Is New York City's property tax system disporportionately harming black and Hispanic renters? That's the claim of a class action lawsuit launched yesterday, The Wall Street Journal reports.
Here's the basis of the suit: homeowners tend to pay less in property taxes than their renter counterparts because of the way the city calculates tax rates. The system discriminates against black and Hispanic New Yorkers, the suit claims, because they make up more than half of all renters and a small minority of homeowners.
Indeed, only 20% of condos, 27% of co-ops and 32% of single-family homes are occupied by black or Hispanic residents, according to the complaint, cited by the Journal.
Property taxes for co-ops, condos and single-family homes are based on the estimated value of the home if it were to be rented out, rather than what the owner paid for the home, which would usually be higher. Plus, a slew of abatements and tax breaks lower property taxes even further. Rental buildings don't get the same kind of treatment, so landlords pass on those extra costs to tenants, effectively making them pay more for property taxes, the suit claims.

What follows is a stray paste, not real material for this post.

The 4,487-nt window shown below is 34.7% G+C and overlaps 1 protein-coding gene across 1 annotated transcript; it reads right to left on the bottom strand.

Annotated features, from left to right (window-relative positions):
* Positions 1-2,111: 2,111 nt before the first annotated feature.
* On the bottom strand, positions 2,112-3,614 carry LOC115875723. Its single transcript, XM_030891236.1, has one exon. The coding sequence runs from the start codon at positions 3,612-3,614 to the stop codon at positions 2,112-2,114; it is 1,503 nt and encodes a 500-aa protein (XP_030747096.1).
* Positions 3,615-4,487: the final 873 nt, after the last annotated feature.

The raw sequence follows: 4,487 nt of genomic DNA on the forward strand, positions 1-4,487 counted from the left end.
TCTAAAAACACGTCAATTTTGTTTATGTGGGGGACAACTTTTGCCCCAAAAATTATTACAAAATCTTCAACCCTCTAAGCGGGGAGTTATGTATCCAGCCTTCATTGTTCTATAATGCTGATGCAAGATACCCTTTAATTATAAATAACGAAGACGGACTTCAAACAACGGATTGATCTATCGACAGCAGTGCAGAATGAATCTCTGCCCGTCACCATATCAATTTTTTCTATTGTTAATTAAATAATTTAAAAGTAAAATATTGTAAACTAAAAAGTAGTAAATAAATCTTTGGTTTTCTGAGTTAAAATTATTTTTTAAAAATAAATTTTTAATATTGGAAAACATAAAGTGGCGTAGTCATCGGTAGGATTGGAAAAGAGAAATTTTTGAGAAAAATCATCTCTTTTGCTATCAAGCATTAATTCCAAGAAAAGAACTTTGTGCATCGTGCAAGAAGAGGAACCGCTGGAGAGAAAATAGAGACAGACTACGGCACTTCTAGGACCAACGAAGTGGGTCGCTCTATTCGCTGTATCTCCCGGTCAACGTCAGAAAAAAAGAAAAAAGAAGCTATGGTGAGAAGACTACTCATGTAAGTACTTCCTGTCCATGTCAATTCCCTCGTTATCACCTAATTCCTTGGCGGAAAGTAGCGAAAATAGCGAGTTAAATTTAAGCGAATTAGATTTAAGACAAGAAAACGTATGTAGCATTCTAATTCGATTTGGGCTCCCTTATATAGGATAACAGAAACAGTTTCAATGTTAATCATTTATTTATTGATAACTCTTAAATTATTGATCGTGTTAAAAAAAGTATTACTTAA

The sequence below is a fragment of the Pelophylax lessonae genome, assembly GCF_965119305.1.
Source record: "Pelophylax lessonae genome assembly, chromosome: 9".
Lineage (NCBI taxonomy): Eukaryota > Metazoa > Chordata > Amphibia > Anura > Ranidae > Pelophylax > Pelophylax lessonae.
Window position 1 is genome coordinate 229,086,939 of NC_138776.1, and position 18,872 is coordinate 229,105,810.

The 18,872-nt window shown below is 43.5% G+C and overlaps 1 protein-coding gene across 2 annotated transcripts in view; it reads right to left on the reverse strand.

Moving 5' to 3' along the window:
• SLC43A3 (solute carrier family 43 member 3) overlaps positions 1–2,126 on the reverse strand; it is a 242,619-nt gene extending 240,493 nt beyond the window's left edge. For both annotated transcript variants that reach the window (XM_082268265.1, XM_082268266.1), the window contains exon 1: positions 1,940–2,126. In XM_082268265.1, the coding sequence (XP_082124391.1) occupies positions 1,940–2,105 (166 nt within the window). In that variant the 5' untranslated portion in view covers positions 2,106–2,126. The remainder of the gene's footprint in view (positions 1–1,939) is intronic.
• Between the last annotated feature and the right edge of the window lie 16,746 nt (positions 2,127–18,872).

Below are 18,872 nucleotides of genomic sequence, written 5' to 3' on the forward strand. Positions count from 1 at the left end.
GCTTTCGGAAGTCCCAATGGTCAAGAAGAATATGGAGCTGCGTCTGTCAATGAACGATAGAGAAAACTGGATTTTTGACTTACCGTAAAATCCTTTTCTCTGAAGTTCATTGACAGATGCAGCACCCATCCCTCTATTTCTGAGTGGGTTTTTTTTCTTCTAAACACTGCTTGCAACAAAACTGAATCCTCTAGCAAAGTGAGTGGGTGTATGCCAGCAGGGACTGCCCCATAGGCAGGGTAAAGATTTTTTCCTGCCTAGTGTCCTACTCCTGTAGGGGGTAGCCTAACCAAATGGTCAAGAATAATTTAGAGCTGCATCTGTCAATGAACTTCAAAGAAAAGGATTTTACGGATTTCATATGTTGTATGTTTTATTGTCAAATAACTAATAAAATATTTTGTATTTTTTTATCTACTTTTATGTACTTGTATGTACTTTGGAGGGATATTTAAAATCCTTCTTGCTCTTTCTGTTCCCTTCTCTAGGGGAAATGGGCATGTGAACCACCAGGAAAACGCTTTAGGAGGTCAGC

Interestingly, as the Journal points out, if successful, the suit could benefit the city’s wealthiest landlords by lowering taxes on lucrative rental properties. Also, the paper notes, blacks and Hispanics make up a significant number of homeowners in Brooklyn and Queens, in neighborhoods with some of the lowest tax rates.
Lawyers for the city and state declined to comment to the Journal.